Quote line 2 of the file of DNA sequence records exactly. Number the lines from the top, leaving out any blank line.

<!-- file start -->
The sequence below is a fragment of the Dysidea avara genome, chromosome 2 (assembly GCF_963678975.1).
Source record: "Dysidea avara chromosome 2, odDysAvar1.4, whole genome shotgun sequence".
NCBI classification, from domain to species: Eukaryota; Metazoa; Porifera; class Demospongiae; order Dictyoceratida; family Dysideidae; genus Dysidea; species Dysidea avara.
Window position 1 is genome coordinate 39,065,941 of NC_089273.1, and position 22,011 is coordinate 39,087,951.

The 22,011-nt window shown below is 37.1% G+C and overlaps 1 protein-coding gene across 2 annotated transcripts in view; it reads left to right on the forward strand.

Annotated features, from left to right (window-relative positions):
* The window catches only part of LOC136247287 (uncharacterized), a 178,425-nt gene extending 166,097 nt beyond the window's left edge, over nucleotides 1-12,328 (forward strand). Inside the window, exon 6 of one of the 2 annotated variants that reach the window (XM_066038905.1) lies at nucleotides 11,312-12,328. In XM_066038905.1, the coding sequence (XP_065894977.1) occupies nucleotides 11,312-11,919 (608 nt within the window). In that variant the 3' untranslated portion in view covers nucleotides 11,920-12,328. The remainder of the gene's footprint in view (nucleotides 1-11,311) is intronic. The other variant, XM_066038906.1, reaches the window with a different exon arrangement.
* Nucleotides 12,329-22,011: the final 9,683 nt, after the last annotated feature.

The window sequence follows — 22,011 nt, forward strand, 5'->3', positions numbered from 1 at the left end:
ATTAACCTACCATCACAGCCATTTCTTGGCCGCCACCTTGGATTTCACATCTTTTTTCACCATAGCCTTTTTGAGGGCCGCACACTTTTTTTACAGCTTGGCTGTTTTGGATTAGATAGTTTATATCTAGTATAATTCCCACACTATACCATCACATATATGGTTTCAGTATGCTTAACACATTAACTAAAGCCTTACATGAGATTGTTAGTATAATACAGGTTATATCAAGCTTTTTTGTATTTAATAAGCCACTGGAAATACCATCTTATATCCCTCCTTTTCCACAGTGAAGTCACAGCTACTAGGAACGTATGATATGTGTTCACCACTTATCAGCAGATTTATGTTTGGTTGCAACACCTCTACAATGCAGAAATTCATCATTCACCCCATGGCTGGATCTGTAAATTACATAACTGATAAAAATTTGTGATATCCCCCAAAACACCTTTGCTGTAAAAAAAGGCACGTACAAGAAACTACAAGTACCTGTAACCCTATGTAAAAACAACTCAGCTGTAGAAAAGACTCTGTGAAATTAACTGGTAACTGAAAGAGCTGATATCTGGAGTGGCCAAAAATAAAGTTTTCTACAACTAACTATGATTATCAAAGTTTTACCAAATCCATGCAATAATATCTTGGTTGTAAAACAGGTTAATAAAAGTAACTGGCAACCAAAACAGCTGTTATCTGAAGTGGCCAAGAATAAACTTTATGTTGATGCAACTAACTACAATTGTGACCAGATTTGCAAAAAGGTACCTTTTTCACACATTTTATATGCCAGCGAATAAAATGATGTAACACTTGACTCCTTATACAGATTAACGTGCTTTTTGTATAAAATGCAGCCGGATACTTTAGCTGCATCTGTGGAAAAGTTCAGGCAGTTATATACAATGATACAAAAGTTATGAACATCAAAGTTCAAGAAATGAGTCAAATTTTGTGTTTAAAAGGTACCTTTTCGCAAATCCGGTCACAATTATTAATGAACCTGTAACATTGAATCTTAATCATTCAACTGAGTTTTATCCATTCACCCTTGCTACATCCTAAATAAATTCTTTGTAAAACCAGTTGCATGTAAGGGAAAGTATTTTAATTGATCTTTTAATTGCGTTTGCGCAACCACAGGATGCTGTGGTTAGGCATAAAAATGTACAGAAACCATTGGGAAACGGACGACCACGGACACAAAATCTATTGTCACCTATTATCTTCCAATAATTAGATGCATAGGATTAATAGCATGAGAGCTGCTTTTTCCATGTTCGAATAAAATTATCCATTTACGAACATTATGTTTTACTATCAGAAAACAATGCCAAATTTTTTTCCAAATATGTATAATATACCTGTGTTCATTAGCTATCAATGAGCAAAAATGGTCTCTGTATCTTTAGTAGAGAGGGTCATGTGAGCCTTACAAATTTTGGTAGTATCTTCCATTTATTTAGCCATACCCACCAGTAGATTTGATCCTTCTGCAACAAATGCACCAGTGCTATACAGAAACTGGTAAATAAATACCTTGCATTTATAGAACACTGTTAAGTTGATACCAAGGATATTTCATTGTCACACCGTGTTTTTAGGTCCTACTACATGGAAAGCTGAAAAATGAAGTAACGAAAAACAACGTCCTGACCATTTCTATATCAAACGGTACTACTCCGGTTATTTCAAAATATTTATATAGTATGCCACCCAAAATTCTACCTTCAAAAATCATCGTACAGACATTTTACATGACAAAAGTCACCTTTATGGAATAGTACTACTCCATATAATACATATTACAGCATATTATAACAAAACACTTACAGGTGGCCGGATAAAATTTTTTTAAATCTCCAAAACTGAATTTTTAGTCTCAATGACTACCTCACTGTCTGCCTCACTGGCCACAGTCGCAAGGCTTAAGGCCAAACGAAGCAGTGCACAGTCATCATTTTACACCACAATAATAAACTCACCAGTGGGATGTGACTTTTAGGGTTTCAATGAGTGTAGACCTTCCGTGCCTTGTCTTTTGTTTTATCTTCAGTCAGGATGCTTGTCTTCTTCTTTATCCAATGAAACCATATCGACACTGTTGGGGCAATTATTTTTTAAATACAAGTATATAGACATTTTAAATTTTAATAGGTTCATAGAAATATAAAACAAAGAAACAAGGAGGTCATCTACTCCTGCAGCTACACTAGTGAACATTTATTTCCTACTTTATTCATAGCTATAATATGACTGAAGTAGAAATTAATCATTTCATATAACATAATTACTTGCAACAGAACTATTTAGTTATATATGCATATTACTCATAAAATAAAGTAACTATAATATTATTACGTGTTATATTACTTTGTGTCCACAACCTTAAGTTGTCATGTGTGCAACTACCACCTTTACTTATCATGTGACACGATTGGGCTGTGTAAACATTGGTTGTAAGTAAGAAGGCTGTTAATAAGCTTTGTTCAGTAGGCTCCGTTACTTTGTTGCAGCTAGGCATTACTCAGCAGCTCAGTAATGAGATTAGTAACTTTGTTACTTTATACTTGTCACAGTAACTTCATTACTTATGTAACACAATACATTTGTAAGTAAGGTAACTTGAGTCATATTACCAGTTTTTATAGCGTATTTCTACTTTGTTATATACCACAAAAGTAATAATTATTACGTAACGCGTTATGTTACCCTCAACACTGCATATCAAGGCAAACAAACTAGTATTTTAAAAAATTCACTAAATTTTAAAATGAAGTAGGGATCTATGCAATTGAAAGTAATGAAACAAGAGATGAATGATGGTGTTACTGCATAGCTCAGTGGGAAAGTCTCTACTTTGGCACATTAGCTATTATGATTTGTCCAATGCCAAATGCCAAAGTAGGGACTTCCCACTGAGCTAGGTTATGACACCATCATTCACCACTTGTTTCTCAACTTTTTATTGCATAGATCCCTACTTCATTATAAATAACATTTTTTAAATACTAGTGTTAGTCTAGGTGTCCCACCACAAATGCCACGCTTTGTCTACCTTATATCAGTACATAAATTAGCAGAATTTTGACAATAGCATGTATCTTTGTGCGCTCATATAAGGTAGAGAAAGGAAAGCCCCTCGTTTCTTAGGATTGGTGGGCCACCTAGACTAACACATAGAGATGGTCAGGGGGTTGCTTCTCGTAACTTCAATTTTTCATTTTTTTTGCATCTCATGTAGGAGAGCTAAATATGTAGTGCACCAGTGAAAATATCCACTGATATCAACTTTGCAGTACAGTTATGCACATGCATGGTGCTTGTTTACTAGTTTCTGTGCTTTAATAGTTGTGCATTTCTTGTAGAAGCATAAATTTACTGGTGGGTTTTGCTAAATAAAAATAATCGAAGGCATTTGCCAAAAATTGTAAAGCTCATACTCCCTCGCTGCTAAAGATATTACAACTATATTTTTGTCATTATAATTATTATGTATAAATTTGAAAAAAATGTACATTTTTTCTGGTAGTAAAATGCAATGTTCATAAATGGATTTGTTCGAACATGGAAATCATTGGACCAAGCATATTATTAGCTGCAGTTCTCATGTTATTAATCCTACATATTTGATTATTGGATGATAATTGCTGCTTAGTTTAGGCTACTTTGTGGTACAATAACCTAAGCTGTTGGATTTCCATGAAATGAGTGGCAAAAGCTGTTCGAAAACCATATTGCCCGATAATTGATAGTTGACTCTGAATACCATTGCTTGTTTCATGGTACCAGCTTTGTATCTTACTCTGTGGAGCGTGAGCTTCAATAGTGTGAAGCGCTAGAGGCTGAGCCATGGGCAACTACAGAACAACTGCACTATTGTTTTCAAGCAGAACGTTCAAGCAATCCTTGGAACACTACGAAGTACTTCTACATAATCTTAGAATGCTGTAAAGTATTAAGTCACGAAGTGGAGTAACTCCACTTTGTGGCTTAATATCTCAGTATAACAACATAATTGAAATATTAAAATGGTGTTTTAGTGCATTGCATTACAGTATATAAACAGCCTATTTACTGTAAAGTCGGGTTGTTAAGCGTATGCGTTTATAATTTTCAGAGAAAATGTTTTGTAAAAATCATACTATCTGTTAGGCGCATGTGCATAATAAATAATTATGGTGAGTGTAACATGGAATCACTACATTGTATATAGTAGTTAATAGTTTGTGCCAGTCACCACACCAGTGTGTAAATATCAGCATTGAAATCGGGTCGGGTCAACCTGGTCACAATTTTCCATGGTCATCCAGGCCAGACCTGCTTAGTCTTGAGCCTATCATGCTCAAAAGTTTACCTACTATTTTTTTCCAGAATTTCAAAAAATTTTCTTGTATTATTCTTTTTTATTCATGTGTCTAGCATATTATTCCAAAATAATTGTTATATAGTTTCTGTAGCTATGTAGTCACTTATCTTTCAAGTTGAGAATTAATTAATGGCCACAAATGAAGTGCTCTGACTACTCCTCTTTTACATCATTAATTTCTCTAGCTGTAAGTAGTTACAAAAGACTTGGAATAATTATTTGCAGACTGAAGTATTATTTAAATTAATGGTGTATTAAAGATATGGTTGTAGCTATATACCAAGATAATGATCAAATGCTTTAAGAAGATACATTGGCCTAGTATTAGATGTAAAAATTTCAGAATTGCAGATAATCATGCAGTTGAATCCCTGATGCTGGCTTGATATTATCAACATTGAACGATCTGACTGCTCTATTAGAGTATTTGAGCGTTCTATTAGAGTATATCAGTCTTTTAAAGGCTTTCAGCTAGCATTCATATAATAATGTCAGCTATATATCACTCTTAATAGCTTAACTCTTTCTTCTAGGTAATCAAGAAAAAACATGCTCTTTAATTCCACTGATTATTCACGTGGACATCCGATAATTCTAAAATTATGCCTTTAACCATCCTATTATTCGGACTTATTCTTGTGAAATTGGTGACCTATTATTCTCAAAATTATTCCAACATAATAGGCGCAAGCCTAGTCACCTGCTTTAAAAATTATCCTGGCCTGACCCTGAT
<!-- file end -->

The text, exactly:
Source record: "Dysidea avara chromosome 2, odDysAvar1.4, whole genome shotgun sequence".